* For the newly-eligible in Medi-Cal, the Governor seeks that the counties share in the responsibility (and the potential costs) of this expansion. While there are no such costs in the first three years, the ACA does ask states for a 5% of the cost of coverage in 2017, and 10% in 2020 and beyond–still a 9:1 match. As stated in the budget, the counties have historically provided (wildly varying) levels of care to the indigent and uninsured, and “implementing health reform will require an assessment of how much funding currently spent by counties should be redirected to pay for the shift in health care costs to the state.” The budget starts a negotiation with the counties by proposing two alternatives:

      * A state-based expansion would offer a “standardized, statewide benefit package comparable to to that available today in Medi-Cal,” with long-term care services separated under different eligibility rules. Under this proposal, the state would seek savings (in the hundreds of millions of dollars) by having counties accept responsibility of a similar-sized human service program, under a new round of realignment.
       * A county-based expansion would leave the responsibility for the “medically indigent adults” at the county level, and thus the expansion there to, using the current Low-Income Health Programs (LIHPs). LIHPs are currently in 51 of 58 counties (with two more possibly adding on shortly), with varying levels of eligibility and enrollment. All counties would need to start and scale up their LIHPs to eligibility and benefits standards under the ACA, and this proposal would need federal waivers.

As stated by Administration officials on Thursday, these proposals are meant to start negotiations with counties and other stakeholders. The main concern by counties and advocates is that there are the resources and funds left for public hospitals and other safety-net health providers that we still be needed. Even if California is successful in reducing the number of uninsured by two-thirds, they point out that California will still have several million uninsured, and all of us will need a safety-net that survives and thrives.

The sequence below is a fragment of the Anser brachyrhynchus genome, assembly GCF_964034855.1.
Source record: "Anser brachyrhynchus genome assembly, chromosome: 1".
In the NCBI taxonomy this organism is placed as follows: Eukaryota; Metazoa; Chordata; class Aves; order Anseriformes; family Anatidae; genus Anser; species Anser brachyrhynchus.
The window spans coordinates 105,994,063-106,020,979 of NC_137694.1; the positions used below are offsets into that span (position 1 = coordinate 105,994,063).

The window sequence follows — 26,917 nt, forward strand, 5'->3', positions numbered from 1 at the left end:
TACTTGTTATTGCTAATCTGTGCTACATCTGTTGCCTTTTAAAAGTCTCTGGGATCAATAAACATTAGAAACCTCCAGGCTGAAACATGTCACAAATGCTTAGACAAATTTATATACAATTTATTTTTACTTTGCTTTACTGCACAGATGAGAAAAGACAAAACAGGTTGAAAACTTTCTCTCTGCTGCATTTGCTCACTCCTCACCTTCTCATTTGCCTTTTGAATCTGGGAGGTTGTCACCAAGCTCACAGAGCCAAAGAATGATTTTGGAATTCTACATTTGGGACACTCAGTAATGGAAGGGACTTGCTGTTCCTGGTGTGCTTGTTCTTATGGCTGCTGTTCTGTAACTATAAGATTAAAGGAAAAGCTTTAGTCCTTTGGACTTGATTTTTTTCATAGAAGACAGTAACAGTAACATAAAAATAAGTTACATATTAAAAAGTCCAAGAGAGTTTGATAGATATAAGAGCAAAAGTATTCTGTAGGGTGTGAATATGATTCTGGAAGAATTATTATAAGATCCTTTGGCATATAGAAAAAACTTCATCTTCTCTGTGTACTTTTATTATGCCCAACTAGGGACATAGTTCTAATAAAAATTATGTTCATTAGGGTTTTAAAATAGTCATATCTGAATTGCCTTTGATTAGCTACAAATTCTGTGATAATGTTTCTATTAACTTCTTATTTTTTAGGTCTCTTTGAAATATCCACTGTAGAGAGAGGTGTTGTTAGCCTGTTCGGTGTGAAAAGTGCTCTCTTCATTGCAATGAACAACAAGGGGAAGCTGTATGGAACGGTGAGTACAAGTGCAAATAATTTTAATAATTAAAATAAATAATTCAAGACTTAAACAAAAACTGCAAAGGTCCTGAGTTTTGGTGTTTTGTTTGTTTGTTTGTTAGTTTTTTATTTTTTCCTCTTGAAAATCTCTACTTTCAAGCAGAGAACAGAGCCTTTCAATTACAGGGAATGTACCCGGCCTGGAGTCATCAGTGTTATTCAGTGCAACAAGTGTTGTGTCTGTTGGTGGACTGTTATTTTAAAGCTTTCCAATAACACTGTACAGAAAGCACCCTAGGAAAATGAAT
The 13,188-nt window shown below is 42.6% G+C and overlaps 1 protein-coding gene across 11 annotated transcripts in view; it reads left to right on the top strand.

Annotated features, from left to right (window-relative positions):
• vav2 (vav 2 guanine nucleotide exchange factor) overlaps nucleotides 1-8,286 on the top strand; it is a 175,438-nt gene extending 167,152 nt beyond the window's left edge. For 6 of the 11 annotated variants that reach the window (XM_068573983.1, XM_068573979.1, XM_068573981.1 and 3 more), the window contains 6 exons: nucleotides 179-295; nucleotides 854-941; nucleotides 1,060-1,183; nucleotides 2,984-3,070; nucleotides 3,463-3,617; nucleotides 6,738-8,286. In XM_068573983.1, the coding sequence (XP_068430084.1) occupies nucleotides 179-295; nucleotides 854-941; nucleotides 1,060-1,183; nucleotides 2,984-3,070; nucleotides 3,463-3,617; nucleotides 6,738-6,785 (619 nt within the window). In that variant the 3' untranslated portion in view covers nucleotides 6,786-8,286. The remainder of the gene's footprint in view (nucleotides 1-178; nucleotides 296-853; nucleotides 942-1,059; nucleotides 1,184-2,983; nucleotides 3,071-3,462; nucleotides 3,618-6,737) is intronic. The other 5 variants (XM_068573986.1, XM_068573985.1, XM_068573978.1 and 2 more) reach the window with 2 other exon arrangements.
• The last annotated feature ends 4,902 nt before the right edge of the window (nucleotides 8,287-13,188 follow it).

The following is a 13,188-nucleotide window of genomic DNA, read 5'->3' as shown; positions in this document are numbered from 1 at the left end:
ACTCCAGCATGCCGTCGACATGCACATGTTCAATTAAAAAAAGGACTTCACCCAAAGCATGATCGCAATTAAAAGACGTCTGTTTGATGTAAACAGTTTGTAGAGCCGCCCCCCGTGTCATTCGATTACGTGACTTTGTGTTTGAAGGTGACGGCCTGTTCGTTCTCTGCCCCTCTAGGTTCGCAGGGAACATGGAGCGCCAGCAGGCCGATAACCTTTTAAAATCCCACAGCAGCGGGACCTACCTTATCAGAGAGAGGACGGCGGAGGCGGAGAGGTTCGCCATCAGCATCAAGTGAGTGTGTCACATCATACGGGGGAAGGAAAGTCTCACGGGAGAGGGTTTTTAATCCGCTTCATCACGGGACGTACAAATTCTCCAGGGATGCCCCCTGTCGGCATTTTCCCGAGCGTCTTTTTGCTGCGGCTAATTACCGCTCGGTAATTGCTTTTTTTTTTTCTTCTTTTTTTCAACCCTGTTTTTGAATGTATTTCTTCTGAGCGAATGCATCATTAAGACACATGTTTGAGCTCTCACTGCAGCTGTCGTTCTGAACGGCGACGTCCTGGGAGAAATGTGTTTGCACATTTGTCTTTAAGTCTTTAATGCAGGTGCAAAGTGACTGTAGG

MORE WE CAN DO: While pleased with the announcement about the Medi-Cal expansion, consumer and health advocates argued California can and should go further, and make smart targeted investments in health care than more fully take advantage of the historic opportunities of the Affordable Care Act, bring in even more federal matching funds and improve our health system and economy. The legislature is like to investigate opportunities to invest in Medi-Cal outreach and enrollment, benefits (like Denti-Cal), and provider rates, which will yield huge benefits to our health system, and more federal matching funds than previously available.

The budget proposal sets the stage both for the budget discussion, but also a special session on health care, which is expected to be called by the end of the month.